Investors in legacy non-agency RMBS backed by Puerto Rico mortgages may soon be commiserating with their municipal bond counterparts in the aftermath of Hurricane Maria, according to two investors.
At least one investor in non-agency bonds isolated to the island’s loans showed its hand on Thursday with a USD 30m BWIC of three junk-rated bonds, none of which drew much, if any interest, the two investors said. The identity of the seller or sellers wasn’t known, but holders of two items — PRIME 2006-DR1 2A1s and PRIME 2006-DR1 2A2s — have included well-known mortgage credit managers DoubleLine Funds and Western Asset Management Co., according to regulatory filings on 30 June and 31 March, respectively.
“General obligation bonds are all over the news but the RMBS will also be a problem,” said one non-agency investor.
A DoubleLine spokesperson did not return a call or email. A Western Asset Management spokesperson declined to comment.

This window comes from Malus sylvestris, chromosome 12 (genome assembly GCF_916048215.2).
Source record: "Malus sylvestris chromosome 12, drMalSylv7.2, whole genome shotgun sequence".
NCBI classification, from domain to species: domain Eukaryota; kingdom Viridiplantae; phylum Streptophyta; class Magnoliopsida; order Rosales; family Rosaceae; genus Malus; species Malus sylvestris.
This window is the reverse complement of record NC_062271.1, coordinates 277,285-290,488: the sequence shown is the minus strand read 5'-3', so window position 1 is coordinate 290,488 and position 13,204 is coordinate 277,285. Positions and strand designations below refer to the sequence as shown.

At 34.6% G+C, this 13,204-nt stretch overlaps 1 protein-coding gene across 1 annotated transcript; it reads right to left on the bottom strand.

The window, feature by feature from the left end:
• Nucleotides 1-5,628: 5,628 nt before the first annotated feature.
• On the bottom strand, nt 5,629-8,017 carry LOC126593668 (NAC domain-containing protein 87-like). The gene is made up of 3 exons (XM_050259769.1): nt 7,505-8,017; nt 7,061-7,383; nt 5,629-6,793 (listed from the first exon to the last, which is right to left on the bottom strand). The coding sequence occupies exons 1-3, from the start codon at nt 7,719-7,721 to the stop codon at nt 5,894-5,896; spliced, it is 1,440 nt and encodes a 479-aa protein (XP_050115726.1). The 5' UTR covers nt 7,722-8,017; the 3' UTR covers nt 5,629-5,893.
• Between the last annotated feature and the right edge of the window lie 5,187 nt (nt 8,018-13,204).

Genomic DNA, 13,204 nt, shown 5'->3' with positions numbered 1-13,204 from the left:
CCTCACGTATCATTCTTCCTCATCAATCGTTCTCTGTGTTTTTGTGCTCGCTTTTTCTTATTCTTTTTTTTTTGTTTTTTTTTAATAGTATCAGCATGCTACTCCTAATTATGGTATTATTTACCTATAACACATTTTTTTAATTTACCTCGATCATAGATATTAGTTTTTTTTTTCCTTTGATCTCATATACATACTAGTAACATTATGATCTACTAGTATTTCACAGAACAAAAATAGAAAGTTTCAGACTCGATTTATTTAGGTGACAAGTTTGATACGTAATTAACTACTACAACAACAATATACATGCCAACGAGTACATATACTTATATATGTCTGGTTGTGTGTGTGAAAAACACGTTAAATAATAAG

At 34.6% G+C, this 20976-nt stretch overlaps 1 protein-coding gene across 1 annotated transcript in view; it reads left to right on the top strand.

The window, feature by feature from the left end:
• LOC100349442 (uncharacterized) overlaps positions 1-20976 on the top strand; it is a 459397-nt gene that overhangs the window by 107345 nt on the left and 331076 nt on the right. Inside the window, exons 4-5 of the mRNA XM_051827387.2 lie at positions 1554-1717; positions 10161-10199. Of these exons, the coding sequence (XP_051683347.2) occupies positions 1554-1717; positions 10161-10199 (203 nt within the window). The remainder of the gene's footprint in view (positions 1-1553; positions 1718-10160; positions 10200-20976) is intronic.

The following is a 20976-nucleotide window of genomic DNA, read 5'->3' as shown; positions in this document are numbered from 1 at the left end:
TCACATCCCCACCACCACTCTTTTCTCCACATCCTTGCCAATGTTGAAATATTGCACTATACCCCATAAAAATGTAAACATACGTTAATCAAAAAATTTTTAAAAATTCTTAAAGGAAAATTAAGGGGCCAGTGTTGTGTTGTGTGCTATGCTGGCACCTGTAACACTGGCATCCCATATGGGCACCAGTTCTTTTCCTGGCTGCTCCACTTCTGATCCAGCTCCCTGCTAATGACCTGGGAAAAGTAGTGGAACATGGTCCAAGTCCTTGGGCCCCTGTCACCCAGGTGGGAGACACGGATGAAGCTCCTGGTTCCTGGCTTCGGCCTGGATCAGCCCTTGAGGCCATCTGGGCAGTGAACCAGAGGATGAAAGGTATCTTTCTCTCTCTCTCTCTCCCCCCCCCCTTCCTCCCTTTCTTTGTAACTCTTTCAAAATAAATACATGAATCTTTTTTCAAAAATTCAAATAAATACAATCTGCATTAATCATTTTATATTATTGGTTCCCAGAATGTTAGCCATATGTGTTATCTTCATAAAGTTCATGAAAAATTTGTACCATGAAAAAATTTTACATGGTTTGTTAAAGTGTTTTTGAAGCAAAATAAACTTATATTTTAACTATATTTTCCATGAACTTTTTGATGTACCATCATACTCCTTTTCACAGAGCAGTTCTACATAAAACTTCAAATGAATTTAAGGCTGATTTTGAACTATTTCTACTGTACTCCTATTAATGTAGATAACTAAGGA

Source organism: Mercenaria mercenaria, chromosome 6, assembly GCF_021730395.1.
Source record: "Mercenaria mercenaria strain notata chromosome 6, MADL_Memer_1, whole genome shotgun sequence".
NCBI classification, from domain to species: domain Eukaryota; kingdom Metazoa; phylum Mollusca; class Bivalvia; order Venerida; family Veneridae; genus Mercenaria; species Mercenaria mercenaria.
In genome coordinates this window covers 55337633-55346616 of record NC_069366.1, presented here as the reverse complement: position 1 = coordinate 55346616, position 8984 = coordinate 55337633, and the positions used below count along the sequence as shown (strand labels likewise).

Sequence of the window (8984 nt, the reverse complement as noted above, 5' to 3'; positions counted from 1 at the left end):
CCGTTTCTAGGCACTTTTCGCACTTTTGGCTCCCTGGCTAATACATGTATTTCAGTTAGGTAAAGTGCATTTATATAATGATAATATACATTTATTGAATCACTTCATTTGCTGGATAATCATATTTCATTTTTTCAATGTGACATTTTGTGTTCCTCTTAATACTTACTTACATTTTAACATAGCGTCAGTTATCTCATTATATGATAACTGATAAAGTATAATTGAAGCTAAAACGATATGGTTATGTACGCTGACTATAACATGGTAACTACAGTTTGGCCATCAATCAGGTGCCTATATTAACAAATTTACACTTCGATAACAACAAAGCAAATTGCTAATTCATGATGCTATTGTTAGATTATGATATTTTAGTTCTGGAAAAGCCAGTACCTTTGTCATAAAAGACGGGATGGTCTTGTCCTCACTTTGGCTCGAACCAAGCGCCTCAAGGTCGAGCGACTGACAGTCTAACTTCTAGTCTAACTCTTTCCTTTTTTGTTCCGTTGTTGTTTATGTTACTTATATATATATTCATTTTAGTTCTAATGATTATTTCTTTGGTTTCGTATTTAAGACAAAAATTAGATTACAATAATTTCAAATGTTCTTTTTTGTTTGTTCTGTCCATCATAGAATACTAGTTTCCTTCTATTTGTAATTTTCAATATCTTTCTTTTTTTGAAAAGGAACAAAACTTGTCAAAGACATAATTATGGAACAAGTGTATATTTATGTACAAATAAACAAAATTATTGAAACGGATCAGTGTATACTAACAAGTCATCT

DoubleLine in quarterly commentary published on Wednesday reiterated that strong technical and fundamentals were supporting the sector broadly. But it also acknowledged that natural disasters, including Hurricane Harvey, Hurricane Irma and Hurricane Maria “have created some headwinds for the space.”
The mortgage bond BWIC followed devastation in Puerto Rico’s public finance market. Municipal bonds cratered after President Donald Trump on 3 October told Fox News that Puerto Rico and Wall Street “can say goodbye” to the USD 74bn in public debt saddling the island, as reported.
At a time when many legacy RMBS are getting upgrades, Moody’s Investors Service in June downgraded the two PRIME 2006-DR1 seniors to Caa2 from B2, based on thin credit enhancement, adverse pressures on Puerto Rico’s economy and expectations that delinquencies will continue to haunt the debt. The third item on the BWIC, a DMSI 2006-PR1 5AF3, was also downgraded.
The Thursday BWIC’s largest item, a USD 17m PRIME 2006-DR1 2A1, was talked in the mid 90s in May 2016, according to Debtwire ABS data.
One hedge fund investor steered clear of the BWIC given the rising economic uncertainty in Puerto Rico where services continue to be scarce and, according to some reports, a humanitarian crisis is brewing. The other investor heard that there were no bids at all.
“It is way too premature to bid on this stuff,” the hedge fund manager said.
by Al Yoon